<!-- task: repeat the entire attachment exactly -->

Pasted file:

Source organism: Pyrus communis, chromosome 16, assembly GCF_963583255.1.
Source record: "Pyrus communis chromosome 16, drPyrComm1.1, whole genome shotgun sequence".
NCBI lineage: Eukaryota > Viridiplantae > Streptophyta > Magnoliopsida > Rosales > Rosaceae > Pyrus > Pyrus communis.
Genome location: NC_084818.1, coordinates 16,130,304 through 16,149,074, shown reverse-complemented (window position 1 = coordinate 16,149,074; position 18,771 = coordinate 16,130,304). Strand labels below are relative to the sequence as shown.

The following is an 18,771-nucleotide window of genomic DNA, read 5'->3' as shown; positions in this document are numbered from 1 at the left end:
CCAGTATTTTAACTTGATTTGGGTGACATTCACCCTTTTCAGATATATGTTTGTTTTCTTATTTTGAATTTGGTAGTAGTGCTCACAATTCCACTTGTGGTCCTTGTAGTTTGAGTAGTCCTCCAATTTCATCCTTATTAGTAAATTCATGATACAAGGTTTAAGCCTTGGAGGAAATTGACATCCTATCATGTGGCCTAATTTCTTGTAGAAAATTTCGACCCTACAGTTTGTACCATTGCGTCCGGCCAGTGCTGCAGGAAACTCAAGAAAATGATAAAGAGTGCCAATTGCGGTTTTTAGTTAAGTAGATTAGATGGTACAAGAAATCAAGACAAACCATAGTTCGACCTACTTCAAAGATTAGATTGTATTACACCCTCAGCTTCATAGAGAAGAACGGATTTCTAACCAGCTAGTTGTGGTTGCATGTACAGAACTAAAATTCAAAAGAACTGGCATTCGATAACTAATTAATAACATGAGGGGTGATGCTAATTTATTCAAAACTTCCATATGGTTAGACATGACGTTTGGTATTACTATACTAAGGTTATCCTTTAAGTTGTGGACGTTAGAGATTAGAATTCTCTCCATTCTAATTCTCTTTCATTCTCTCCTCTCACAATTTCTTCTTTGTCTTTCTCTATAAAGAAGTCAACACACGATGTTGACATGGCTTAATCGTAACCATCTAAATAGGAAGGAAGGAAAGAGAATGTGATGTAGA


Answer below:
Source organism: Pyrus communis, chromosome 16, assembly GCF_963583255.1.
Source record: "Pyrus communis chromosome 16, drPyrComm1.1, whole genome shotgun sequence".
NCBI lineage: Eukaryota > Viridiplantae > Streptophyta > Magnoliopsida > Rosales > Rosaceae > Pyrus > Pyrus communis.
Genome location: NC_084818.1, coordinates 16,130,304 through 16,149,074, shown reverse-complemented (window position 1 = coordinate 16,149,074; position 18,771 = coordinate 16,130,304). Strand labels below are relative to the sequence as shown.

The following is an 18,771-nucleotide window of genomic DNA, read 5'->3' as shown; positions in this document are numbered from 1 at the left end:
CCAGTATTTTAACTTGATTTGGGTGACATTCACCCTTTTCAGATATATGTTTGTTTTCTTATTTTGAATTTGGTAGTAGTGCTCACAATTCCACTTGTGGTCCTTGTAGTTTGAGTAGTCCTCCAATTTCATCCTTATTAGTAAATTCATGATACAAGGTTTAAGCCTTGGAGGAAATTGACATCCTATCATGTGGCCTAATTTCTTGTAGAAAATTTCGACCCTACAGTTTGTACCATTGCGTCCGGCCAGTGCTGCAGGAAACTCAAGAAAATGATAAAGAGTGCCAATTGCGGTTTTTAGTTAAGTAGATTAGATGGTACAAGAAATCAAGACAAACCATAGTTCGACCTACTTCAAAGATTAGATTGTATTACACCCTCAGCTTCATAGAGAAGAACGGATTTCTAACCAGCTAGTTGTGGTTGCATGTACAGAACTAAAATTCAAAAGAACTGGCATTCGATAACTAATTAATAACATGAGGGGTGATGCTAATTTATTCAAAACTTCCATATGGTTAGACATGACGTTTGGTATTACTATACTAAGGTTATCCTTTAAGTTGTGGACGTTAGAGATTAGAATTCTCTCCATTCTAATTCTCTTTCATTCTCTCCTCTCACAATTTCTTCTTTGTCTTTCTCTATAAAGAAGTCAACACACGATGTTGACATGGCTTAATCGTAACCATCTAAATAGGAAGGAAGGAAAGAGAATGTGATGTAGA